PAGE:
Article Archive
July/August 2016

Primary Progressive Apraxia of Speech
By Rene Utianski, PhD; Joseph Duffy, PhD; and Keith Josephs, MD
Today's Geriatric Medicine
Vol. 9 No. 4 P. 8

Using speech to communicate requires a complex series of actions that begins with selecting appropriate words and organizing them into grammatical sentences. This internally formulated message is then executed as speech through "speech programming," a crucial subconscious process that creates and conveys instructions for movements of about 100 muscles between the lungs and lips. For adult speakers, this results in the production of at least 14 distinct speech sounds per second.

When the brain and body systems are intact, this extraordinarily complex speech act occurs effortlessly. Unfortunately, spoken communication can break down in several ways. In aphasia, the ability to select and organize words may be compromised. In what is called dysarthria, language function is preserved, but the speech muscles themselves may be compromised by weakness, spasticity, incoordination, or involuntary movements. When the speech programming stage is affected, the problem is called apraxia of speech. These problems may or may not be isolated and, unfortunately, any one of them can have devastating consequences on the ability to communicate.

Speech problems like those described above are often associated with stroke or other traumatic brain injuries. However, they may also be a first and early sign of neurodegenerative disease, a possibility that is often underrecognized by the general public and nonspecialists in medicine. Recently, accumulating research has helped in understanding a neurodegenerative condition that manifests first, or primarily, as apraxia of speech.

On average, it takes between 21/2 and three years between initial symptom onset and a diagnosis of primary progressive apraxia of speech (PPAOS). The delay in proper diagnosis can be attributed to a lack of awareness of this condition among both the general public, who, initially at least, may attribute its symptoms to stress or fatigue, and among health care providers, who often misdiagnose this difficulty as aphasia or dysarthria. There is evidence to suggest PPAOS is not as rare as it was once thought, potentially because of misdiagnoses as a functional/psychogenic problem, a variant of aphasia, or another neurodegenerative disease, such as Alzheimer's disease or amyotrophic lateral sclerosis (ALS).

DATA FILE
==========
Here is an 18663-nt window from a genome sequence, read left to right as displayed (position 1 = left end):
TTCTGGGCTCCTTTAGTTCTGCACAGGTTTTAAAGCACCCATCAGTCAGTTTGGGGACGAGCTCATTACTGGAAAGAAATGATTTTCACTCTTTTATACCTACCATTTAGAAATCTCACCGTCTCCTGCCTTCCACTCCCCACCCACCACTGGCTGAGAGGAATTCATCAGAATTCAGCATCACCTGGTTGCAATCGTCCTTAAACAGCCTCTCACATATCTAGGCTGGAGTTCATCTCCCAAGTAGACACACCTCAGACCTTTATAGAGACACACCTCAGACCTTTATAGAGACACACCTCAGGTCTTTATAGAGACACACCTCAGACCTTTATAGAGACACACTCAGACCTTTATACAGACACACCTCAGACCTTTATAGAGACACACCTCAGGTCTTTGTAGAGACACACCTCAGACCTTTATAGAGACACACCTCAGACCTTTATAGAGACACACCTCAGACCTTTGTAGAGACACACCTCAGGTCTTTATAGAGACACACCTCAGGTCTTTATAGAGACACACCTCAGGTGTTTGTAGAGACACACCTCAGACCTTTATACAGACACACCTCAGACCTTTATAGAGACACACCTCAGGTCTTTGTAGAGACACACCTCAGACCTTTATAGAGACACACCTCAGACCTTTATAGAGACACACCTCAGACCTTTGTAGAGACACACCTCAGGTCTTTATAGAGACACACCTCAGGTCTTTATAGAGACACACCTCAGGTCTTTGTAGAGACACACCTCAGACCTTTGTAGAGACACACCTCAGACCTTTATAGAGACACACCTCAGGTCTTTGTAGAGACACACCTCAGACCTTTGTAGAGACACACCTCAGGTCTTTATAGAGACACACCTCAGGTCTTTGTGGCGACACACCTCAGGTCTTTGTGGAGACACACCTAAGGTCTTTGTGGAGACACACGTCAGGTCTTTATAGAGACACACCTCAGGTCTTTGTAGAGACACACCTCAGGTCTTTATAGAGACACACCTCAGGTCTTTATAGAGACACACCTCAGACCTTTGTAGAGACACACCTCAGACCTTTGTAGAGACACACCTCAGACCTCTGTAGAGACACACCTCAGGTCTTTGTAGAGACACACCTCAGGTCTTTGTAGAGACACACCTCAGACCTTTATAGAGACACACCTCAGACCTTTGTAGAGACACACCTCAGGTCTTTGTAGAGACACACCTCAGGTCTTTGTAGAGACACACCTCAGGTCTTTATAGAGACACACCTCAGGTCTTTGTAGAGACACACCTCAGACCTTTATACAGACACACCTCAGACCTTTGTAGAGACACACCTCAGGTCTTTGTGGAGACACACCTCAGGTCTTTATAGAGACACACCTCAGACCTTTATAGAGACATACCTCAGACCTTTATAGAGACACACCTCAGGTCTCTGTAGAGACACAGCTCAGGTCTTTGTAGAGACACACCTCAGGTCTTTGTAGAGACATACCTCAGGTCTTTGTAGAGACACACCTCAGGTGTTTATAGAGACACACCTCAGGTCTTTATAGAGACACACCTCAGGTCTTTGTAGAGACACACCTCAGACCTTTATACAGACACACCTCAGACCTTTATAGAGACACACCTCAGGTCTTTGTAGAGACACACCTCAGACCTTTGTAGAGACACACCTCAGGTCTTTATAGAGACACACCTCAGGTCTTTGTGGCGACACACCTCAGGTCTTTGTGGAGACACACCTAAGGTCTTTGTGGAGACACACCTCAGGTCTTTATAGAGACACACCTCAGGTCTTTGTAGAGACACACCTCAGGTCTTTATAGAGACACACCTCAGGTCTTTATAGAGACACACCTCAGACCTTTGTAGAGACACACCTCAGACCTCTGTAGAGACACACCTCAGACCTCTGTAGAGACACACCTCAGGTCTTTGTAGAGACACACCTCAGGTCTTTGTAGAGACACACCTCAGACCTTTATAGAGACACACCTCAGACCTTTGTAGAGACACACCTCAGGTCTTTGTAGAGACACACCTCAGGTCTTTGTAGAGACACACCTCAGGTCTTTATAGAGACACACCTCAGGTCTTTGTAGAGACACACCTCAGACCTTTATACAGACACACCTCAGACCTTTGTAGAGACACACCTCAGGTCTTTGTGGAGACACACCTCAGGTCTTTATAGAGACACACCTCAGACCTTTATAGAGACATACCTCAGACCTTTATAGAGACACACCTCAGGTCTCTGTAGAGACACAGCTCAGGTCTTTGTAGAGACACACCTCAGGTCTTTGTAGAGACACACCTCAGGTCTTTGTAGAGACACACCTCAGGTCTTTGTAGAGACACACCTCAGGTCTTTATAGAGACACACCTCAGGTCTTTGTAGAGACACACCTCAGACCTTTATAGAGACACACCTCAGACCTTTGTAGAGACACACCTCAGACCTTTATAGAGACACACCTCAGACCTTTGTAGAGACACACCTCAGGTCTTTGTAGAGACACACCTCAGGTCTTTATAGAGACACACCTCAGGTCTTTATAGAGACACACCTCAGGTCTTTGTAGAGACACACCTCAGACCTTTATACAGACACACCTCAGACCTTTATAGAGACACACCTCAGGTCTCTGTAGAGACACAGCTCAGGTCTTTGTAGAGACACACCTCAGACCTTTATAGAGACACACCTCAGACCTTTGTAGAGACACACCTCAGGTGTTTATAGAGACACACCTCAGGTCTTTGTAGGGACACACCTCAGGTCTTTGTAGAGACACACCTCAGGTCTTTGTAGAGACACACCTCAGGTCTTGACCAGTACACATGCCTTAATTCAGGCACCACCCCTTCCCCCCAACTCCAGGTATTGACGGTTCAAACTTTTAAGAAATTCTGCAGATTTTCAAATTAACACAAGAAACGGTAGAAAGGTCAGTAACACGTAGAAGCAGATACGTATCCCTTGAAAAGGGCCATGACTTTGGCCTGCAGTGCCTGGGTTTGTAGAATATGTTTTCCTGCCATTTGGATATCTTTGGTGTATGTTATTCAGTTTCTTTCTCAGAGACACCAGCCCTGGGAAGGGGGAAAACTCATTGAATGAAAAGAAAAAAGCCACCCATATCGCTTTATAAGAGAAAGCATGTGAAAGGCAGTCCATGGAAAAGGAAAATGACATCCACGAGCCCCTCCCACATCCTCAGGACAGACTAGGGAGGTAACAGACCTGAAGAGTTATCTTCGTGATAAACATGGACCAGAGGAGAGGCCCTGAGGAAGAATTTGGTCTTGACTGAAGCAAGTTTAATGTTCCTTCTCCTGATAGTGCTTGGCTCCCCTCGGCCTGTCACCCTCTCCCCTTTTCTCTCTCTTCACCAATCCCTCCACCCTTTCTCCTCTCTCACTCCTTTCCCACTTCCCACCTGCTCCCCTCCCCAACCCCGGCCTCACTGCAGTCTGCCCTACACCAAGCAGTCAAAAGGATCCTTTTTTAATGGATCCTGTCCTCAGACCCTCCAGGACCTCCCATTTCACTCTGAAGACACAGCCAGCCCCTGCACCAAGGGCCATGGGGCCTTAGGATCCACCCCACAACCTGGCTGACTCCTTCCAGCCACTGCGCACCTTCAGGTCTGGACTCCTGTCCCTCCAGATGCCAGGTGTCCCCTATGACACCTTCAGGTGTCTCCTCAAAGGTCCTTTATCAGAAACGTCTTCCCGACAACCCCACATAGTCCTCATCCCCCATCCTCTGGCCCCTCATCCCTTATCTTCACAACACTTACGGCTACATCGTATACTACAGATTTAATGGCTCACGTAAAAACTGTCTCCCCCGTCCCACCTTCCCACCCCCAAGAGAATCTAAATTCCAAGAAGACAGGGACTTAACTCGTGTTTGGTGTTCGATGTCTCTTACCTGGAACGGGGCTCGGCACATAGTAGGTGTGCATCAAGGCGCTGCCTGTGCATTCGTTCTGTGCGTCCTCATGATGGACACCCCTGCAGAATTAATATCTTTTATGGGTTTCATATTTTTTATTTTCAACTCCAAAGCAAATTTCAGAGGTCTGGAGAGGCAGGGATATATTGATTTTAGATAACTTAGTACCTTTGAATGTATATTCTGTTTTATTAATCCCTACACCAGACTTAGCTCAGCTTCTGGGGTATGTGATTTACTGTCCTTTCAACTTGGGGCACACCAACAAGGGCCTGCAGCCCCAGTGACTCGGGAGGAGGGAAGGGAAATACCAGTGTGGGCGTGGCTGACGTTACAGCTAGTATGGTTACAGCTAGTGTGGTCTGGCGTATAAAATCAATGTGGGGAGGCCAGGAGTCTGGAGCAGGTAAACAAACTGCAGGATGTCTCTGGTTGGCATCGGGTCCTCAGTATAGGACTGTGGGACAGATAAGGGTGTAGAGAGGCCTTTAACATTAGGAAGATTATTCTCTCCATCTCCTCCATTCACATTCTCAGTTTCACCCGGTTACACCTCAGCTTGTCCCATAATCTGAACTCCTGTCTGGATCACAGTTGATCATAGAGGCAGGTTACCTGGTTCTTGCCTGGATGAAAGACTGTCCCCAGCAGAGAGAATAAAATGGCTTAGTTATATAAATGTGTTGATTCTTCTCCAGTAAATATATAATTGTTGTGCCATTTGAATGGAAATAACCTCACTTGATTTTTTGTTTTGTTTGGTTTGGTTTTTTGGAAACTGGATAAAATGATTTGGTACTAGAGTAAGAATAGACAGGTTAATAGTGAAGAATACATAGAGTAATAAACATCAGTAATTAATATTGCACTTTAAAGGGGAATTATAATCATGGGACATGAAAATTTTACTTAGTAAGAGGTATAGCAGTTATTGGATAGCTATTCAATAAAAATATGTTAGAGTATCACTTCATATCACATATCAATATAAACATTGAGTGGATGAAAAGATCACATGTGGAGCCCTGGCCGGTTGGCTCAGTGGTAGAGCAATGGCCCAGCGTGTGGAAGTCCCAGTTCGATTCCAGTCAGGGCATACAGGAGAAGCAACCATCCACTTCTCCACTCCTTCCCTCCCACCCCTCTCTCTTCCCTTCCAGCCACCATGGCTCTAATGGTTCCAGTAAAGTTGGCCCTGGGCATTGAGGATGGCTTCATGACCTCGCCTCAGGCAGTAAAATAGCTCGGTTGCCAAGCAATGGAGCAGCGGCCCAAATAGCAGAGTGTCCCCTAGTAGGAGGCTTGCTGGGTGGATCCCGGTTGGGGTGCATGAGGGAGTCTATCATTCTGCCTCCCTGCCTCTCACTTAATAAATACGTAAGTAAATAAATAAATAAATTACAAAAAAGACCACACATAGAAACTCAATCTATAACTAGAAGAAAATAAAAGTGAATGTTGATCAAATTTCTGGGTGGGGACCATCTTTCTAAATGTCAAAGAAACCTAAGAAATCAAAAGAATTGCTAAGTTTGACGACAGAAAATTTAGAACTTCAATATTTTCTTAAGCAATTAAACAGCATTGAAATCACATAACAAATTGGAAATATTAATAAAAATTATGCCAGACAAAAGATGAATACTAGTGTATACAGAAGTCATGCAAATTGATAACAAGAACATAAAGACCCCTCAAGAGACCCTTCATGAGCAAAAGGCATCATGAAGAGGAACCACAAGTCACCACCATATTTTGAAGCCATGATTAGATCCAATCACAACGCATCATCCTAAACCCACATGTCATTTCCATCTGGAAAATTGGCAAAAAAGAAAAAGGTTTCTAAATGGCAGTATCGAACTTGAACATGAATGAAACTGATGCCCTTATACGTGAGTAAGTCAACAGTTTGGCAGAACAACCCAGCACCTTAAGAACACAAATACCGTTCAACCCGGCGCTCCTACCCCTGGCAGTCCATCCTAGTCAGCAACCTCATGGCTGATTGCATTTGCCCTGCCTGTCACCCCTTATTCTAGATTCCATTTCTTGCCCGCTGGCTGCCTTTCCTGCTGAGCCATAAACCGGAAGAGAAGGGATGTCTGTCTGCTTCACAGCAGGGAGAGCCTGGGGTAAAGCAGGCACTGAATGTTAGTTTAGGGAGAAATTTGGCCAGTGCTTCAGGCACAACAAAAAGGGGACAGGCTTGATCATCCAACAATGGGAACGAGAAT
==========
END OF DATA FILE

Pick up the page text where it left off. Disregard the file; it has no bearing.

What Is PPAOS (and What Is It Not)?
When aphasia occurs in isolation or before other neurologic signs, it is called primary progressive aphasia (PPA).1 Several subtypes of PPA have been described, and their reliable identification has implications for localizing the disease in the brain, identifying the underlying pathology and, most importantly, caring for the patient. Given the current classification system of PPA subtypes, an individual might be classified as having nonfluent aphasia without any language difficulties if the "effortful, halting speech" is secondary to apraxia of speech rather than any language disruption.2